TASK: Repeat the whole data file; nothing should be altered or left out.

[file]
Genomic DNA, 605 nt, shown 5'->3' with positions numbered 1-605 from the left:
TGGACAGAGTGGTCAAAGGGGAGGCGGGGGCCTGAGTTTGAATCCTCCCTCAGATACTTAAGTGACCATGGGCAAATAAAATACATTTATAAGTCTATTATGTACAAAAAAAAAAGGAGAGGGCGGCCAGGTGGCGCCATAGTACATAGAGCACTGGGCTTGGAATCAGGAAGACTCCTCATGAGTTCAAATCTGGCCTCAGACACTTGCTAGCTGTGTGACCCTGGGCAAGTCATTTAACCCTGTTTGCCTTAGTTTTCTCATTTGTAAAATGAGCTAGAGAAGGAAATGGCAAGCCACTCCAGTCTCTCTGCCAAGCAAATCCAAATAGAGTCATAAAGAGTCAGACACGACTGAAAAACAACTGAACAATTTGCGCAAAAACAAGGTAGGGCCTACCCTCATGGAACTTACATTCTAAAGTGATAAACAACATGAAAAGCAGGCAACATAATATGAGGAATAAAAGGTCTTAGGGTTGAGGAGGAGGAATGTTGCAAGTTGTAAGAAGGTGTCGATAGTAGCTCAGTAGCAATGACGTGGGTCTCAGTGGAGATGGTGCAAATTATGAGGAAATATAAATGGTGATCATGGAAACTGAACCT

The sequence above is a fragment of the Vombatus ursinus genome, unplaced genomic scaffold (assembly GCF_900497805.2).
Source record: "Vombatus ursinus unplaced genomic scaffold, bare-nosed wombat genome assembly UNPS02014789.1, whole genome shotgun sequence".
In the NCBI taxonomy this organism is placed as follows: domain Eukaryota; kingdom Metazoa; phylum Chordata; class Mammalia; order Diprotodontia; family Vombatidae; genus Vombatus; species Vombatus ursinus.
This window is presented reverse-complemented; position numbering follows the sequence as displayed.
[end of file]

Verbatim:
Genomic DNA, 605 nt, shown 5'->3' with positions numbered 1-605 from the left:
TGGACAGAGTGGTCAAAGGGGAGGCGGGGGCCTGAGTTTGAATCCTCCCTCAGATACTTAAGTGACCATGGGCAAATAAAATACATTTATAAGTCTATTATGTACAAAAAAAAAAGGAGAGGGCGGCCAGGTGGCGCCATAGTACATAGAGCACTGGGCTTGGAATCAGGAAGACTCCTCATGAGTTCAAATCTGGCCTCAGACACTTGCTAGCTGTGTGACCCTGGGCAAGTCATTTAACCCTGTTTGCCTTAGTTTTCTCATTTGTAAAATGAGCTAGAGAAGGAAATGGCAAGCCACTCCAGTCTCTCTGCCAAGCAAATCCAAATAGAGTCATAAAGAGTCAGACACGACTGAAAAACAACTGAACAATTTGCGCAAAAACAAGGTAGGGCCTACCCTCATGGAACTTACATTCTAAAGTGATAAACAACATGAAAAGCAGGCAACATAATATGAGGAATAAAAGGTCTTAGGGTTGAGGAGGAGGAATGTTGCAAGTTGTAAGAAGGTGTCGATAGTAGCTCAGTAGCAATGACGTGGGTCTCAGTGGAGATGGTGCAAATTATGAGGAAATATAAATGGTGATCATGGAAACTGAACCT

The sequence above is a fragment of the Vombatus ursinus genome, unplaced genomic scaffold (assembly GCF_900497805.2).
Source record: "Vombatus ursinus unplaced genomic scaffold, bare-nosed wombat genome assembly UNPS02014789.1, whole genome shotgun sequence".
In the NCBI taxonomy this organism is placed as follows: domain Eukaryota; kingdom Metazoa; phylum Chordata; class Mammalia; order Diprotodontia; family Vombatidae; genus Vombatus; species Vombatus ursinus.
This window is presented reverse-complemented; position numbering follows the sequence as displayed.